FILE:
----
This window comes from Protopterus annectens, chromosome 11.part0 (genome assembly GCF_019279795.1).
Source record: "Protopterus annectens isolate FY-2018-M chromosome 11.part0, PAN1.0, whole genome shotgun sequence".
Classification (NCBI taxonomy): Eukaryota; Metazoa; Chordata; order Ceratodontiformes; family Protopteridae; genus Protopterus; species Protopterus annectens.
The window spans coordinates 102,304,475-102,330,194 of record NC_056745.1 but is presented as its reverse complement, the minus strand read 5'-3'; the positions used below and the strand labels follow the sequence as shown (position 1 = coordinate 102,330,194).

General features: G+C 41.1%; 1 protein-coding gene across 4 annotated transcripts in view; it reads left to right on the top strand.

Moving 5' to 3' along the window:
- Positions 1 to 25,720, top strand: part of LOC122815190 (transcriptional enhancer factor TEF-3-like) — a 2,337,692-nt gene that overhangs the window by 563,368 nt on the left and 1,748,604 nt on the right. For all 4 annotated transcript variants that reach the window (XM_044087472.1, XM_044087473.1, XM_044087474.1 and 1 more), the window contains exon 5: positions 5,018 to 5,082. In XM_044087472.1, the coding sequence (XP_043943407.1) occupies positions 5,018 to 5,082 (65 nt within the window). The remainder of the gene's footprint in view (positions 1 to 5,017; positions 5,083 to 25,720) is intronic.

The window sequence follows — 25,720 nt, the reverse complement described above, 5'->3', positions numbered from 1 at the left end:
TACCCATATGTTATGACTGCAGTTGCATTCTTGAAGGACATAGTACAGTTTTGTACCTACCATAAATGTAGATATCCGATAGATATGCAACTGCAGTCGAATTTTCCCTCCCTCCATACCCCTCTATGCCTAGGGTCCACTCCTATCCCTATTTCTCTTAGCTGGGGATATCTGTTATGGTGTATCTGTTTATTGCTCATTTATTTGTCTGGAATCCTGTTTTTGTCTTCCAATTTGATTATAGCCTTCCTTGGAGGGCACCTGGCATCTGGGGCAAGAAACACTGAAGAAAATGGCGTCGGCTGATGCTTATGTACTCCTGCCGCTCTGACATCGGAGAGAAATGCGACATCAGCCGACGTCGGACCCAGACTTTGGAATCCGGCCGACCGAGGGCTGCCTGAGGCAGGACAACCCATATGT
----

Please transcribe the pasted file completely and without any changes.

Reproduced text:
This window comes from Protopterus annectens, chromosome 11.part0 (genome assembly GCF_019279795.1).
Source record: "Protopterus annectens isolate FY-2018-M chromosome 11.part0, PAN1.0, whole genome shotgun sequence".
Classification (NCBI taxonomy): Eukaryota; Metazoa; Chordata; order Ceratodontiformes; family Protopteridae; genus Protopterus; species Protopterus annectens.
The window spans coordinates 102,304,475-102,330,194 of record NC_056745.1 but is presented as its reverse complement, the minus strand read 5'-3'; the positions used below and the strand labels follow the sequence as shown (position 1 = coordinate 102,330,194).

General features: G+C 41.1%; 1 protein-coding gene across 4 annotated transcripts in view; it reads left to right on the top strand.

Moving 5' to 3' along the window:
- Positions 1 to 25,720, top strand: part of LOC122815190 (transcriptional enhancer factor TEF-3-like) — a 2,337,692-nt gene that overhangs the window by 563,368 nt on the left and 1,748,604 nt on the right. For all 4 annotated transcript variants that reach the window (XM_044087472.1, XM_044087473.1, XM_044087474.1 and 1 more), the window contains exon 5: positions 5,018 to 5,082. In XM_044087472.1, the coding sequence (XP_043943407.1) occupies positions 5,018 to 5,082 (65 nt within the window). The remainder of the gene's footprint in view (positions 1 to 5,017; positions 5,083 to 25,720) is intronic.

The window sequence follows — 25,720 nt, the reverse complement described above, 5'->3', positions numbered from 1 at the left end:
TACCCATATGTTATGACTGCAGTTGCATTCTTGAAGGACATAGTACAGTTTTGTACCTACCATAAATGTAGATATCCGATAGATATGCAACTGCAGTCGAATTTTCCCTCCCTCCATACCCCTCTATGCCTAGGGTCCACTCCTATCCCTATTTCTCTTAGCTGGGGATATCTGTTATGGTGTATCTGTTTATTGCTCATTTATTTGTCTGGAATCCTGTTTTTGTCTTCCAATTTGATTATAGCCTTCCTTGGAGGGCACCTGGCATCTGGGGCAAGAAACACTGAAGAAAATGGCGTCGGCTGATGCTTATGTACTCCTGCCGCTCTGACATCGGAGAGAAATGCGACATCAGCCGACGTCGGACCCAGACTTTGGAATCCGGCCGACCGAGGGCTGCCTGAGGCAGGACAACCCATATGT